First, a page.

On the surface, the central mystery driving Ursula Macfarlane’s documentary The Lost Sons is a straightforward one. It’s a film about a man’s hunt for his true identity. It quickly becomes apparent that the search will instead be a twisted and unbelievable journey of discovery, with a sequence of events that would seem far-fetched in any fictional film.
Debuting at this year’s SXSW, The Lost Sons tells the story of Paul Fronczak—a man who recounts his life story straight to camera. At age 10, Fronczak discovered he had been stolen from his mother’s arms while she was still in hospital shortly after his birth. His mother Dora had willingly handed him over to a woman dressed as a nurse, who’d advised the new mom that her infant was scheduled for an examination by the doctor. It was hours later when hospital staff realized the woman had fled the building and baby Paul was gone.
A lengthy search for the missing baby followed for two years later until, lo and behold, a young boy approximately Paul’s age was abandoned in New Jersey. Cue a tearful and grateful reunion.
But just as The Lost Sons starts chugging to a somewhat sluggish but happy conclusion, new twists arise and deepen the Fronczak mystery.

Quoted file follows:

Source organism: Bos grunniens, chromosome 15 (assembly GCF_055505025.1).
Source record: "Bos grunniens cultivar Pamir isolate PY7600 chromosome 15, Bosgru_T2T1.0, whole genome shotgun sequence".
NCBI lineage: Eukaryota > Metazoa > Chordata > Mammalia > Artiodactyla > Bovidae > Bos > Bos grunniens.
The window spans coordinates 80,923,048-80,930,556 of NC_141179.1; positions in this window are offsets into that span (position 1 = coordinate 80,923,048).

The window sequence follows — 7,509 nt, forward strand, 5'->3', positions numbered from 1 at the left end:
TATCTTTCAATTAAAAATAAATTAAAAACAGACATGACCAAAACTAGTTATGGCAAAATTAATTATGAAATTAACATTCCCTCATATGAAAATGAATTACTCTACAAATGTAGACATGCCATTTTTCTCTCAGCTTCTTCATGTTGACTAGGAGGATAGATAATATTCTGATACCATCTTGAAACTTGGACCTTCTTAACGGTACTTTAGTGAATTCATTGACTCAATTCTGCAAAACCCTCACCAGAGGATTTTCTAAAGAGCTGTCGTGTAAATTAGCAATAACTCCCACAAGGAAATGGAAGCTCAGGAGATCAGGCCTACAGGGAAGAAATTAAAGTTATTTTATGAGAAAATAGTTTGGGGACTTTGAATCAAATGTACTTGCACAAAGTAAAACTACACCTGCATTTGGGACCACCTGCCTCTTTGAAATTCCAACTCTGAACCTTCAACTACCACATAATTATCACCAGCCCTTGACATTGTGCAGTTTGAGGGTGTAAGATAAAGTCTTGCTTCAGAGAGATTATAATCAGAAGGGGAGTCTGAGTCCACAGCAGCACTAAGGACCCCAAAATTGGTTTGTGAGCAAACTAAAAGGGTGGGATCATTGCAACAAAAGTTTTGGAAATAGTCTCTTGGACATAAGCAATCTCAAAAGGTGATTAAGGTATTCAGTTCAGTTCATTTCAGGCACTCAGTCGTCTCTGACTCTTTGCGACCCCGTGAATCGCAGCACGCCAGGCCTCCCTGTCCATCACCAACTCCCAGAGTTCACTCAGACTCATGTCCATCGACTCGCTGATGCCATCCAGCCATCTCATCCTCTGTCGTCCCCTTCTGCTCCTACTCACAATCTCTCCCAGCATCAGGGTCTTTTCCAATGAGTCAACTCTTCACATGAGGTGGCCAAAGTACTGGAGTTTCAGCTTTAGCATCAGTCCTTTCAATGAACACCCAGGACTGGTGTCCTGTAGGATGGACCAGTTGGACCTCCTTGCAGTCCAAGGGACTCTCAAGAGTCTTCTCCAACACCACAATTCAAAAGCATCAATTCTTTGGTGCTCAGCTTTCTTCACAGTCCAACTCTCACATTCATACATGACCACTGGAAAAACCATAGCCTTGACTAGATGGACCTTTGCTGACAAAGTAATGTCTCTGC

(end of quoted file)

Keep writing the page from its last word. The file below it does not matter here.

I’d be remiss to give too much of the film’s revelations away, but the events that transpire really would be dismissed as too “far-fetched” in any fictional narrative.
It should come as no surprise that CNN Films is behind The Lost Sons. The doc fits squarely in with their previous releases, Three Identical Strangers and The Imposter, both of which are documentaries that peeled mysterious layer after mysterious layer back like an onion. Utilizing interviews with key players, archival footage, and re-enactments, Macfarlane crafts a story here that is both entertaining and interesting.
The Lost Sons is a personal and specific story and its subject a fascinating one. Though at one point he disagrees with a guess that viewers will “f***ing hate” him, it’s true that the handsome Fronczak is extremely likeable. He is charismatic as he tells not just the story of his early years, but of his time as an actor and a member of a rock band. He is a man driven to the point of obsession, convinced he can never know who he is without all the clues to his past, no matter what consequences that may have in his present life.
Genealogy fans will appreciate the second half of the film, as it features a group of all-female DNA researchers digging deeper into Fronczak’s past. While most of the film is structured in the standard way, with subjects addressing the camera head-on, there is one moment in the film’s last act where, along with Fronczak, the viewer feels like an active participant in a sad and deeply troubling story told by his former babysitter. Macfarlane rightly lets some of the discoveries play out at a leisurely pace but knows when to ramp up the tension with quick cuts as the story rockets to climax, delivering a thrilling narrative in which it appears the truth is always stranger than fiction.
The Lost Sons currently does not have a release date outside of SXSW, which runs March 16-20.